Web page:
Darwouche talked about Israel’s history and the establishment of the State in 1948. Israel’s Declaration of Independence formalizes “the establishment of a Jewish state in Eretz-Israel.” It also promised to "foster the development of the country for the benefit of all its inhabitants; it will ensure complete equality of social and political rights to all its inhabitants irrespective of religion, race, or sex.” Darwouche challenged us by asking -- Is Israel the State of the Jews? State of the Israelis (including the Israeli Arabs)? State of the Jews and Israelis?
Some things to consider:
  • 92% of Israeli-Arabs live in separate towns and villages from Jews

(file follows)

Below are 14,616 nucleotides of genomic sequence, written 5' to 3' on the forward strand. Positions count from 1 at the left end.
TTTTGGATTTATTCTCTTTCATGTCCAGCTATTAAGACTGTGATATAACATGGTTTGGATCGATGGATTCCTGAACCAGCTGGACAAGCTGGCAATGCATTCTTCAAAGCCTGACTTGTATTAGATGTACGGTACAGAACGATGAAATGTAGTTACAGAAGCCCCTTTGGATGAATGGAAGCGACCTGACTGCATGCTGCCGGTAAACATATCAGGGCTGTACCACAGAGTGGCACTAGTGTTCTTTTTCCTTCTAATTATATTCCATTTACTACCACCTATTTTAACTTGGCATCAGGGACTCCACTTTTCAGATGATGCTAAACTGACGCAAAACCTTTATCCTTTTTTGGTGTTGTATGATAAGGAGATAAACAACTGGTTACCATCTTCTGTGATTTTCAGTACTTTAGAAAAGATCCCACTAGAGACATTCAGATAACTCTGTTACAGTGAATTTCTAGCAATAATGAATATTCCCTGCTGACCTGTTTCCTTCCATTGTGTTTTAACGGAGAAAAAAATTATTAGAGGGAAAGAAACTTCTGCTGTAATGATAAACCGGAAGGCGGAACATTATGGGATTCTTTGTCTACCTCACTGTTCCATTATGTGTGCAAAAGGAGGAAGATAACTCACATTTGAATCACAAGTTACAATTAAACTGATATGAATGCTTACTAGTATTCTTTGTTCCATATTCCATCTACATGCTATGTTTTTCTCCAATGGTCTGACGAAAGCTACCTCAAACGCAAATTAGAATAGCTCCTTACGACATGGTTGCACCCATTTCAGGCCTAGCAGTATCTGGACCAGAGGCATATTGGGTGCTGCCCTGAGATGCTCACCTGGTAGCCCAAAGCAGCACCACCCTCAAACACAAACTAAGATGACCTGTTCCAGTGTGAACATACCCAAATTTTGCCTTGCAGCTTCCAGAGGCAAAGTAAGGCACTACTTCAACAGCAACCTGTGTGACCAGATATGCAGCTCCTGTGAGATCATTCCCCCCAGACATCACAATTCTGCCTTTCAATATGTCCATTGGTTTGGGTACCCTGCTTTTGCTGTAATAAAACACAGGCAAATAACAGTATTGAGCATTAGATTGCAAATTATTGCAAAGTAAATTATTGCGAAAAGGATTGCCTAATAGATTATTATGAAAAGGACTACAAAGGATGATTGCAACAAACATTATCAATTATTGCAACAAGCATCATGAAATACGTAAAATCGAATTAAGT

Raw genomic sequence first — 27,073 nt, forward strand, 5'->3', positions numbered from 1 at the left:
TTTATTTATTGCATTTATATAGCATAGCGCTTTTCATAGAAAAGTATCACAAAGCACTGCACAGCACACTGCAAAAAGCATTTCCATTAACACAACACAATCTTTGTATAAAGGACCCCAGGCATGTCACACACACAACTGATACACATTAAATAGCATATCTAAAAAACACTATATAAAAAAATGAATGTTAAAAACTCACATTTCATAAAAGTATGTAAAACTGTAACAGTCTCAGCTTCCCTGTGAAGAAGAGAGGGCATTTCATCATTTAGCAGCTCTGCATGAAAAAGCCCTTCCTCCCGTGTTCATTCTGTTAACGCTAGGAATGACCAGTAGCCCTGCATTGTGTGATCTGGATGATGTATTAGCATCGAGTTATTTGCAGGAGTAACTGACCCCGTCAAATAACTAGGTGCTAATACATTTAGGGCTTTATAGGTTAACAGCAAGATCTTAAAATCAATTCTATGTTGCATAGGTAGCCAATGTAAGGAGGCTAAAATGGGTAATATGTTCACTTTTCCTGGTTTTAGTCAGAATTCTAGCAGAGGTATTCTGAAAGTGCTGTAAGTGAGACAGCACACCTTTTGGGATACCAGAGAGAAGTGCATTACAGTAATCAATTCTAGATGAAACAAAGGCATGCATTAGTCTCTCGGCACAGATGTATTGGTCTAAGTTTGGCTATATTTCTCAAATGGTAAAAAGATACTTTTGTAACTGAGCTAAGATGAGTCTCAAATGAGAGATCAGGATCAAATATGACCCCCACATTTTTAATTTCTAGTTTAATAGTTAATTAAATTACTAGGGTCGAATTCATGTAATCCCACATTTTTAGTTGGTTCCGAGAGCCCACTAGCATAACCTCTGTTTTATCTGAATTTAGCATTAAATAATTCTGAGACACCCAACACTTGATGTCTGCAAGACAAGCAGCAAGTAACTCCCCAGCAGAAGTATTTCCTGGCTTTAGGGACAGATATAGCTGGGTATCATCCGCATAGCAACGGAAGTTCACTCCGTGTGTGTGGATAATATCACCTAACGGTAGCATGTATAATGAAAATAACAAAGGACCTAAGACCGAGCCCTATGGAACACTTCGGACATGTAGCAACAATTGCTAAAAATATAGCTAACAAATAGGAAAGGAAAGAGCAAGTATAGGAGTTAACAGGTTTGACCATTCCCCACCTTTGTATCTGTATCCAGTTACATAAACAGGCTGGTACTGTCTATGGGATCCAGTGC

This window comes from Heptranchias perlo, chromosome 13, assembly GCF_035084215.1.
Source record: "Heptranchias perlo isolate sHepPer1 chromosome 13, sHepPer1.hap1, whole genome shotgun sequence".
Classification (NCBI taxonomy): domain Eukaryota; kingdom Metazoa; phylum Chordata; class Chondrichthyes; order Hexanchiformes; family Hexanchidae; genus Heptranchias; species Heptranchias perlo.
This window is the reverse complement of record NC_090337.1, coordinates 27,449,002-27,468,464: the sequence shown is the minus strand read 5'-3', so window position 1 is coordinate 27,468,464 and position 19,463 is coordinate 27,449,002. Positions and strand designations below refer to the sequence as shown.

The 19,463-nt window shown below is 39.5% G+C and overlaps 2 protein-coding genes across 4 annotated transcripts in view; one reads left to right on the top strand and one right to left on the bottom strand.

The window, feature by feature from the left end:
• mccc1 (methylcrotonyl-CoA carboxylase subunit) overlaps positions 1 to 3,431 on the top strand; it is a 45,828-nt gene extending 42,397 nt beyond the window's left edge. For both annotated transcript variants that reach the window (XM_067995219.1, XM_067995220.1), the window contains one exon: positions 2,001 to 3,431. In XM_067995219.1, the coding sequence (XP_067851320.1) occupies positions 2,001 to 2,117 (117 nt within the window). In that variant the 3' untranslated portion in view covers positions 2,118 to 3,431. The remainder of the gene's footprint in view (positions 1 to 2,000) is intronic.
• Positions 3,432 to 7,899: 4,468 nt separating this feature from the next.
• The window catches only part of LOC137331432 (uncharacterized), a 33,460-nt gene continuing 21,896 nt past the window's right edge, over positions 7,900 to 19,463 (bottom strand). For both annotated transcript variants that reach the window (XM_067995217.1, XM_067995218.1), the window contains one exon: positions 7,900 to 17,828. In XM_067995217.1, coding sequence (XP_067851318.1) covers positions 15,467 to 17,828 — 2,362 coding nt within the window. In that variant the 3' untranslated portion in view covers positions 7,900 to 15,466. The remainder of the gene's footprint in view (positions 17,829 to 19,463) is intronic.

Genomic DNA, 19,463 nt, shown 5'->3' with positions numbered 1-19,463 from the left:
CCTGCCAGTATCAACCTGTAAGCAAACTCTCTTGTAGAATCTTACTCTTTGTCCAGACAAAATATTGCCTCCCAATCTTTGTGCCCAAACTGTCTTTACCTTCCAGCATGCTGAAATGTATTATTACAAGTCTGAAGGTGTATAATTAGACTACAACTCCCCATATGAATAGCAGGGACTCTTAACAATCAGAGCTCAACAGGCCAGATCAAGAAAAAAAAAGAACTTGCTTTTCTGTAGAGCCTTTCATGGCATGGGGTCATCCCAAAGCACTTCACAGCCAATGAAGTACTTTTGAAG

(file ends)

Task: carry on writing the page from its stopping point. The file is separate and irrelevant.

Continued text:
• 99% of children attend non-Jewish/Arab integrated schools (we are blessed to have a strong relationship with the Hand in Hand school network where Jews and Arabs learn together)
  • Israel is revising its 35+ year-old Civics curriculum to better educate children about what a "shared society" can look like.
  • Polls indicate that 93% of Israeli-Arabs say they would not move to a Palestinian state if it came to be. Darwouche was not surprised asking why should they leave their home/village/homeland where multiple generations of their families have lived?
Much to think about!
I had such a positive experience with so many bright, forward-thinking leaders from Portland and elsewhere. I was truly learning with them and from them. Traveling together reinforced that our Jewish community's future is in very good hands. Moreover, our community is fortunate to partner with the Wexner Foundation in developing the next cadre of communal leaders.
One last thing – no matter how many times I visit, Israel is truly a wonderous country.
May we all have a restful and peaceful Shabbat.